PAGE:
Earlier this week, Rep. Erik Paulsen (R-Minn.) and his Republican colleagues in the House voted in favor of the Concealed Carry Reciprocity Act of 2017, a bill that allows someone who obtains a concealed handgun permit in one state to travel with a concealed handgun to another state that allows concealed carry. All but 14 House Republicans voted in favor of the bill, but just six Democrats supported it.
The bill requires states that have stricter permitting processes to honor the concealed carry permits of legal gun owners from other states. Advocates argue that the bill merely extends the same reciprocity afforded to people with drivers licenses and marriage certificates, which are valid everywhere. With concealed carry permits valid nationwide, they say, legal gun owners should face fewer incidents of arrest or prosecution due to confusion about laws of different states.
But opponents argue that the CCRA threatens states’ rights and autonomy. Some states, for instance, require citizens to take gun safety classes before granting a concealed carry permit, while others don’t. Experts suspect that the law probably won’t affect states that already have lax permitting requirements, but it could lead to a spike in concealed carrying in states that are more restrictive. More guns on the street might undermine law enforcement, and there’s evidence that concealed carry laws are correlated with increases in violent crime rates.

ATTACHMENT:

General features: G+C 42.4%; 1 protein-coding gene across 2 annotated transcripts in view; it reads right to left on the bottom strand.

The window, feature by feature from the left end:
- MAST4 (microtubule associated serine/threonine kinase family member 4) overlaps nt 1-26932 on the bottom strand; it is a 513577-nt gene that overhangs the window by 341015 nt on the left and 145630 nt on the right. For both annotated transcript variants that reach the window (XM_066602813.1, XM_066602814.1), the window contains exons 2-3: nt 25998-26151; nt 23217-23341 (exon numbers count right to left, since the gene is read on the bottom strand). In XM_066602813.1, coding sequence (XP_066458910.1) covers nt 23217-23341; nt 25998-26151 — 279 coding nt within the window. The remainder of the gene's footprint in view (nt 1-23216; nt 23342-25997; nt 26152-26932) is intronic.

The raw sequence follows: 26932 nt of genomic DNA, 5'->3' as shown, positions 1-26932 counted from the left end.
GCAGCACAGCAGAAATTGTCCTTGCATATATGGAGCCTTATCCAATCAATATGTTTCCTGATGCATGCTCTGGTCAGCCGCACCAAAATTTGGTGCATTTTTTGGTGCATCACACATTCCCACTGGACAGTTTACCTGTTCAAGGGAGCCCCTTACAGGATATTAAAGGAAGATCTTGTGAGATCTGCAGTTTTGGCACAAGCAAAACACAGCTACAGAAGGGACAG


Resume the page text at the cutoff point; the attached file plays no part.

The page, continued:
The CCRA is the first major piece of gun legislation since Stephen Paddock killed 58 people in Las Vegas and Devin Kelley killed 26 in Texas earlier this year. The legislation also requires the department to study, but not ban, bump stocks, the controversial piece of firearms equipment that allowed Paddock to essentially transform his semiautomatic rifle into a fully automatic rifle.
The legislation’s passage was celebrated by Republicans and gun advocates. The National Rifle Association executive director, Chris Cox, called it a “watershed moment.”
Democrats, on the other hand, have broadly condemned the legislation. Rep. Alcee Hastings (D-Fl.) called the bill “a disgraceful handout to the powerful gun lobby and gun manufacturers,” and said the party’s initials “GOP” should stand for “guns over people.”
Rep. Elizabeth Esty (D-Ct.), who represents Newtown, the site of a 2012 massacre in which 20 elementary school children and six teachers were murdered in a mass shooting, called the bill “an outrage and an insult to the families” of those killed by gun violence.
And former Arizona Rep. Gabby Giffords (D) urged lawmakers to take more serious action to stem America’s gun epidemic. “Thoughts & prayers alone won’t prevent the next horrific shooting,” she wrote in a tweet. “This is not the kind of leadership our nation deserves.”
Rep. Paulsen has regularly endorsed legislation that made our country less safe. He’s voted 13 times to block gun safety legislation, and was given the lowest possible rating from the Brady Campaign to Prevent Gun Violence in its 2013-2014 congressional survey.
The bill will now move on to the Senate for debate.
Featured image via YouTube.